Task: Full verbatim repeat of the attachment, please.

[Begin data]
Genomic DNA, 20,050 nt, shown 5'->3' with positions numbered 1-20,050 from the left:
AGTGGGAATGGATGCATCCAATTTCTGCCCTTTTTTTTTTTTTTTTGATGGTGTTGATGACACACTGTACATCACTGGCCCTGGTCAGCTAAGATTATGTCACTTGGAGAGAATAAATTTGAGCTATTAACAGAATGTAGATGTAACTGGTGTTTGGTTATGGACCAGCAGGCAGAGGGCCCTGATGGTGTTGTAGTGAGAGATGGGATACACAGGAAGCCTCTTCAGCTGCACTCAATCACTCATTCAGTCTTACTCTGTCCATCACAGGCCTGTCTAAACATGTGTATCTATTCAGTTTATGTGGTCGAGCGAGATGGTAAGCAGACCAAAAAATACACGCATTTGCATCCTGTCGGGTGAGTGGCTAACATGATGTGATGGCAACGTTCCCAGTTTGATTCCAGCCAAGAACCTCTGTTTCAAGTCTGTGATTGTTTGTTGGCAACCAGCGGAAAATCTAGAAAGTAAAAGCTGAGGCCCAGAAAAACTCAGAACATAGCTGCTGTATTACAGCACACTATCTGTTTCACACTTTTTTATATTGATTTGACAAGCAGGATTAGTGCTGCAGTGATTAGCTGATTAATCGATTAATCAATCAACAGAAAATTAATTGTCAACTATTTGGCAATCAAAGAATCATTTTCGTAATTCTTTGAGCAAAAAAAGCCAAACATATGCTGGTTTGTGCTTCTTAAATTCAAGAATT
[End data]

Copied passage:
Genomic DNA, 20,050 nt, shown 5'->3' with positions numbered 1-20,050 from the left:
AGTGGGAATGGATGCATCCAATTTCTGCCCTTTTTTTTTTTTTTTTGATGGTGTTGATGACACACTGTACATCACTGGCCCTGGTCAGCTAAGATTATGTCACTTGGAGAGAATAAATTTGAGCTATTAACAGAATGTAGATGTAACTGGTGTTTGGTTATGGACCAGCAGGCAGAGGGCCCTGATGGTGTTGTAGTGAGAGATGGGATACACAGGAAGCCTCTTCAGCTGCACTCAATCACTCATTCAGTCTTACTCTGTCCATCACAGGCCTGTCTAAACATGTGTATCTATTCAGTTTATGTGGTCGAGCGAGATGGTAAGCAGACCAAAAAATACACGCATTTGCATCCTGTCGGGTGAGTGGCTAACATGATGTGATGGCAACGTTCCCAGTTTGATTCCAGCCAAGAACCTCTGTTTCAAGTCTGTGATTGTTTGTTGGCAACCAGCGGAAAATCTAGAAAGTAAAAGCTGAGGCCCAGAAAAACTCAGAACATAGCTGCTGTATTACAGCACACTATCTGTTTCACACTTTTTTATATTGATTTGACAAGCAGGATTAGTGCTGCAGTGATTAGCTGATTAATCGATTAATCAATCAACAGAAAATTAATTGTCAACTATTTGGCAATCAAAGAATCATTTTCGTAATTCTTTGAGCAAAAAAAGCCAAACATATGCTGGTTTGTGCTTCTTAAATTCAAGAATT